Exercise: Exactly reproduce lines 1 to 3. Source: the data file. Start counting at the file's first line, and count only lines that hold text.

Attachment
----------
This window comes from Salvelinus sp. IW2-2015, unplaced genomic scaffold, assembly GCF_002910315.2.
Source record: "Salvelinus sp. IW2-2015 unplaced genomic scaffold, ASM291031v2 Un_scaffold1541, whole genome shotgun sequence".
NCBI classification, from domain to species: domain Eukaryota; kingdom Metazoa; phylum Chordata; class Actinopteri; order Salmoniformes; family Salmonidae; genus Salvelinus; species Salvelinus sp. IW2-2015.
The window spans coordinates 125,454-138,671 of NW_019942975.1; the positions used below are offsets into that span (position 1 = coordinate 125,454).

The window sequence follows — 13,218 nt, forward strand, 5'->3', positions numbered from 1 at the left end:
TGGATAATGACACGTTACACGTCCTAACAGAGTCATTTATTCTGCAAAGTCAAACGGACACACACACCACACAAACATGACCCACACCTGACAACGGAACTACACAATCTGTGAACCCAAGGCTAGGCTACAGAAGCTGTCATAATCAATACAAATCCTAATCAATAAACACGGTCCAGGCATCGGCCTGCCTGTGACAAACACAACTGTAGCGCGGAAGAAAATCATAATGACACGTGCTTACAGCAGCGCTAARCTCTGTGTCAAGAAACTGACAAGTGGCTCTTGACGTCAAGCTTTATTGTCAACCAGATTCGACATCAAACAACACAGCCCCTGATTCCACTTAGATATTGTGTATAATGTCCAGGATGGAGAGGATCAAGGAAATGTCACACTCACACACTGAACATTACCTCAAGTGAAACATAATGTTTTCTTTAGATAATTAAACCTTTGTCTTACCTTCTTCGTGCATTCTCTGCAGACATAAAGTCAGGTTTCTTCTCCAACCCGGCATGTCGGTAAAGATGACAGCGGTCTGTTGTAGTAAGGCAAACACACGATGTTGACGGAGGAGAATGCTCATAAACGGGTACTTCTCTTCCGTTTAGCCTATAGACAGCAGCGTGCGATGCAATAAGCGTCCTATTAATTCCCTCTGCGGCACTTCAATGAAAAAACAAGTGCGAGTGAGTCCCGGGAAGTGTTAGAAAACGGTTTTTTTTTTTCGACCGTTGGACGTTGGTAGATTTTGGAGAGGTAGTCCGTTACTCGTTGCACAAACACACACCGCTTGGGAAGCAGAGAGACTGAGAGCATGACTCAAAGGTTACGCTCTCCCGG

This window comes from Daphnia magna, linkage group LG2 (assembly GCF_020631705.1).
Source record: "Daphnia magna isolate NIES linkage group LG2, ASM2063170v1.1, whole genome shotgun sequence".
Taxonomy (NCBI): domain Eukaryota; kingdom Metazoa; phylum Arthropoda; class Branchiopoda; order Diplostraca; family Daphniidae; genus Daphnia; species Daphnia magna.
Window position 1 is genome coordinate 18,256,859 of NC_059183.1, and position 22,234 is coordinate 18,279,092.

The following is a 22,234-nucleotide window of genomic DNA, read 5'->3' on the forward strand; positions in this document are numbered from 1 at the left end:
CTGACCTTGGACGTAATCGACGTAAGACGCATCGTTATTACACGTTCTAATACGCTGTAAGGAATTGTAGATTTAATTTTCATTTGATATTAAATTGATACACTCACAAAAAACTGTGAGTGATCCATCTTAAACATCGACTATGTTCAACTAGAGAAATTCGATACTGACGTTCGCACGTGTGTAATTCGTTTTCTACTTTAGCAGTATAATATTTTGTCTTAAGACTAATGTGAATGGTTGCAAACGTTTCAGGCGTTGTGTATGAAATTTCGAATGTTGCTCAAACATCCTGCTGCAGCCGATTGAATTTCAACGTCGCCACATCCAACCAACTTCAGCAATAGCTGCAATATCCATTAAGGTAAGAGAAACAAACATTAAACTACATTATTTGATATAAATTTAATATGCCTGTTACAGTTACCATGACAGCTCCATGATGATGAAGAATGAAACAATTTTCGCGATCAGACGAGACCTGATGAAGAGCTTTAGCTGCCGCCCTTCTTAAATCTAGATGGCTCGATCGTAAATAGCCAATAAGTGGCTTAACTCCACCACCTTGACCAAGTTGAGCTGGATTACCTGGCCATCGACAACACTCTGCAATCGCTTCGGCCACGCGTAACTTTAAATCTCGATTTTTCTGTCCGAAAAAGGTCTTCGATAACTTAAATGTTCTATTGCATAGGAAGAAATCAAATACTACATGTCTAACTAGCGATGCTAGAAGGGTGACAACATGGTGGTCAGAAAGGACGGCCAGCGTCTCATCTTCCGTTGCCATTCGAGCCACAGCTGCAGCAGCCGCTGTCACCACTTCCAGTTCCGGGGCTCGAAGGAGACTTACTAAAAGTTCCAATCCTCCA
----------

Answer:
This window comes from Salvelinus sp. IW2-2015, unplaced genomic scaffold, assembly GCF_002910315.2.
Source record: "Salvelinus sp. IW2-2015 unplaced genomic scaffold, ASM291031v2 Un_scaffold1541, whole genome shotgun sequence".
NCBI classification, from domain to species: domain Eukaryota; kingdom Metazoa; phylum Chordata; class Actinopteri; order Salmoniformes; family Salmonidae; genus Salvelinus; species Salvelinus sp. IW2-2015.